Ideas for the struggle #4 - Should we reject bureaucratic centralism and simply use consensus?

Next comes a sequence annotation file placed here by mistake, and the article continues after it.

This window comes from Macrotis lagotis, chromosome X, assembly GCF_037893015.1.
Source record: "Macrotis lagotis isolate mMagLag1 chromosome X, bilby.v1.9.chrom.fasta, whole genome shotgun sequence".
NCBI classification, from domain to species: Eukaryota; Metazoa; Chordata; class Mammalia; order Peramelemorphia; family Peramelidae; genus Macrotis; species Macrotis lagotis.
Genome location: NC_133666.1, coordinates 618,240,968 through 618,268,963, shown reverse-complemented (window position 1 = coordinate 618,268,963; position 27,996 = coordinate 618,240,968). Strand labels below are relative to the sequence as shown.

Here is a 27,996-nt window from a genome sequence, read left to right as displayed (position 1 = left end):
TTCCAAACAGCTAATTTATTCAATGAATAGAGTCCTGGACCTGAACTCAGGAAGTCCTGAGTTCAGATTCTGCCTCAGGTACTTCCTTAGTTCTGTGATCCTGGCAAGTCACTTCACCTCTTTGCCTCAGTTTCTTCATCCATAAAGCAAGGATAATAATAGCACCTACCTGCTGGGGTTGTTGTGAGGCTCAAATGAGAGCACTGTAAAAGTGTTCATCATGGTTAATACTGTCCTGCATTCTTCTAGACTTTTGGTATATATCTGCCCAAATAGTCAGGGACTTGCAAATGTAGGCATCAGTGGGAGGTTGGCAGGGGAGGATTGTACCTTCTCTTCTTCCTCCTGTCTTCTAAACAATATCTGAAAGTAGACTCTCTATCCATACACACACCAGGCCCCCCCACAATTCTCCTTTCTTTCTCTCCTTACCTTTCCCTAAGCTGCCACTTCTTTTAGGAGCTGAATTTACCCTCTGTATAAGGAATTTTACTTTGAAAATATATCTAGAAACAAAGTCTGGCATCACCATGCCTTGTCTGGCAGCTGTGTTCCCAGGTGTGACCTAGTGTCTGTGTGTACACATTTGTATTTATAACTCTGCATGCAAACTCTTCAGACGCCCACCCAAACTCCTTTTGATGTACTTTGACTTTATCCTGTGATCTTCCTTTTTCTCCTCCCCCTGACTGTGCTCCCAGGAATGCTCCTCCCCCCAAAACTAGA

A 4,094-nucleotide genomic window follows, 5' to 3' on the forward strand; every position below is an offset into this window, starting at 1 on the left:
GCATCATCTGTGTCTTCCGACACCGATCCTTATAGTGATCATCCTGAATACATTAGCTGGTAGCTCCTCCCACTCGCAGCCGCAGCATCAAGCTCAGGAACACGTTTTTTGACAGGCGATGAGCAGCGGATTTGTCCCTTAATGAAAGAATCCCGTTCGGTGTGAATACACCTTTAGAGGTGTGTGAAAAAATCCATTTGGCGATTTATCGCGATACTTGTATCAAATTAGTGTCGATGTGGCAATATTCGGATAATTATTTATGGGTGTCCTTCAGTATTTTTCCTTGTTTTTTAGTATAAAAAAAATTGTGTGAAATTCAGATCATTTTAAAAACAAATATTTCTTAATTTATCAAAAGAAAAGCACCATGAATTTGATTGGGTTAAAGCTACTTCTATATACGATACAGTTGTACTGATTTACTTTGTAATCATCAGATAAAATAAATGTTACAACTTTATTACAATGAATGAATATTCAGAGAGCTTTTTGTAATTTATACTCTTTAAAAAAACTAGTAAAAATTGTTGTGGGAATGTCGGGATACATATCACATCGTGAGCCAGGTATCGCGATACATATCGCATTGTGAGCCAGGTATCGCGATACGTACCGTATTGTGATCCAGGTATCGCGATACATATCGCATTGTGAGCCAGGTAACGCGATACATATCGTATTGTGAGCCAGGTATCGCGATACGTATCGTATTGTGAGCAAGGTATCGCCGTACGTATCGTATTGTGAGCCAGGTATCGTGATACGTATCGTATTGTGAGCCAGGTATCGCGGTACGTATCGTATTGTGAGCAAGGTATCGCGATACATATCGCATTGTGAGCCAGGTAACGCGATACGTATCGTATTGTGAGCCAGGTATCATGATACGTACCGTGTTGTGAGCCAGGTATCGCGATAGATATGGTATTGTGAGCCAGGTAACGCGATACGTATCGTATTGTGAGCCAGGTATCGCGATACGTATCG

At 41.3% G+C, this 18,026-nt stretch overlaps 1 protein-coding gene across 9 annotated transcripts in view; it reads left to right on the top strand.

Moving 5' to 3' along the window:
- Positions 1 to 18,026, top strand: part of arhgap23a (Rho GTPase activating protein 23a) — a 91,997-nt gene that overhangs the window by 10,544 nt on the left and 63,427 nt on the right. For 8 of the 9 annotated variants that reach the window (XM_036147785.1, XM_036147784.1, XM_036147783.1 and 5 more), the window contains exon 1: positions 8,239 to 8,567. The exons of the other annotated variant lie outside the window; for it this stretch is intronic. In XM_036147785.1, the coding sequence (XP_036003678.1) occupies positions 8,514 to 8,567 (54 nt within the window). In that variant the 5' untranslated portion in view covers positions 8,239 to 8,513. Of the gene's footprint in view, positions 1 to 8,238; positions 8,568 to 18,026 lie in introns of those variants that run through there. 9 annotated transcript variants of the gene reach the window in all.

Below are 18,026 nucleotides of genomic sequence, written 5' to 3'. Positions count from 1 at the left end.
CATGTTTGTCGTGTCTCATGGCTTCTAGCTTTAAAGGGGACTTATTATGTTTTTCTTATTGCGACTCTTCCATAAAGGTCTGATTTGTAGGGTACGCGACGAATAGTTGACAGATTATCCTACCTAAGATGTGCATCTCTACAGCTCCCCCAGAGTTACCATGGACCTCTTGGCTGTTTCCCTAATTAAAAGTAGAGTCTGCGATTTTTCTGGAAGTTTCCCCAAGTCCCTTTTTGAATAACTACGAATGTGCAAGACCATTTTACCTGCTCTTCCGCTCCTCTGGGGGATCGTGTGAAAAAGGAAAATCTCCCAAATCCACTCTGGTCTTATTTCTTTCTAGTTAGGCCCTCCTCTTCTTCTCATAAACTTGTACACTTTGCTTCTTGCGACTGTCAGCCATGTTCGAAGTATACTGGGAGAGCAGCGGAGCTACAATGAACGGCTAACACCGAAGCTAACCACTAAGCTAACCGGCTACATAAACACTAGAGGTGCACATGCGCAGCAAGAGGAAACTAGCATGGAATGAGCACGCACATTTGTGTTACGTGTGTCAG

By Marta Harnecker, Links International Journal of Socialist Renewal 1. For a long time, left-wing parties operated along authoritarian lines. The usual practice was that of bureaucratic centralism, influenced by the practice of Soviet socialism. Most decisions regarding principles, tasks, initiatives, and the course of political action to take were restricted to the party elite, without the participation or debate of the membership who were limited to following orders that they never got to discuss and in many cases did not understand. For most people, these practices are every day becoming increasingly more intolerable. 2. But in challenging bureaucratic centralization, it is important to avoid falling into the excesses of ultra-democracy, which results in more time being used for discussion than action since everything, even the most minor points, are the subject of rigorous debates that frequently impede any concrete action. 3. In criticizing bureaucratic centralization, the recent tendency has been to reject all forms of centralized leadership. 4. There is a lot of talk about organizing groups at all levels of society, and that these groups must apply a strict internal democracy, ideas that we obviously share. What we do not agree with is the idea that no effort needs to put into organically linking them up. In defending democracy, flexibility and the desire to fight on many different fronts, what ends up being rejected is efforts to determine strategic priorities and attempts to unify actions. 5. For some, the one and only acceptable method is consensus. They argue that by utilizing consensus they are seeking to not impose decisions but instead interpret the will of all. But the consensus method, which seeks the agreement of all and appears to be a more democratic method, can in practice be something that is profoundly anti-democratic, because it grants the power of veto to a minority to such an extreme that a single person can block the implementation of an agreement that may be supported by an overwhelming majority. 6. Moreover, the complexity of problems, the size of the organizations, and the political timing that compels us to make quick decisions at specific conjunctures make it almost impossible to use the consensus method on many occasions. 7. I believe that there cannot be political efficacy without a unified leadership that determines the course of action to follow at different moments in the struggle. This also requires that a broad ranging discussion occur, where everyone can raise their opinions and where, in the end, positions are adopted and everyone respects them. 8. For the sake of a unified course of action, lower levels of the organization should respect the decisions made by the higher bodies, and those who have ended up in the minority should accept whatever course of action emerges triumphant, carrying out the task together with all the other members. 9. This combination of a) a democratic debate at different levels of the organization and b) a single centralized leadership based on whatever agreements are arrived at by consensus or by majority vote is called “democratic centralism.” 10. It is a dialectical combination: in complicated political periods, of revolutionary fervor or war, there is no other alternative than to lean towards centralization; in periods of calm, when the rhythm of events is slower, the democratic character should be emphasized. 11. Personally, I do not see how one can conceive of successful political action if unified action is not achieved around key issues. I do not see any other alternative to democratic centralism for achieving this, if consensus cannot been reached. 12. Only a correct combination of centralism and democracy can ensure that agreements are effective, because having engaged in the discussion and the decision-making process, one feels more committed to carry out the decisions. 13. And this commitment will then translate, in practice, into a growing sense of responsibility, dedication to work, aptitude for problem-solving, as well as courage to express opinions, to criticize defects and exercise control over the higher bodies of the organizations. 14. An insufficient democratic life impedes the unleashing of the creative initiative of all activists, with its subsequent negative impact on their participation. 15. When applying democratic centralism we must avoid attempts to use narrow majorities to try and crush the minority. The more mature social and political movements believe that it is pointless imposing a decision adopted by a narrow majority. They believe that if the large majority of activists are not convinced of the course of action to take, it is better to hold off until the activists are won over politically and become convinced themselves that such action is correct. This will help us avoid the disastrous internal divisions that have plagued movements and left parties, and avoid the possibility of making big mistakes. This is the fourth in a series of twelve articles that were first published in 2004 and have been updated and revised for publication in a second edition the pamphlet Ideas for the struggle.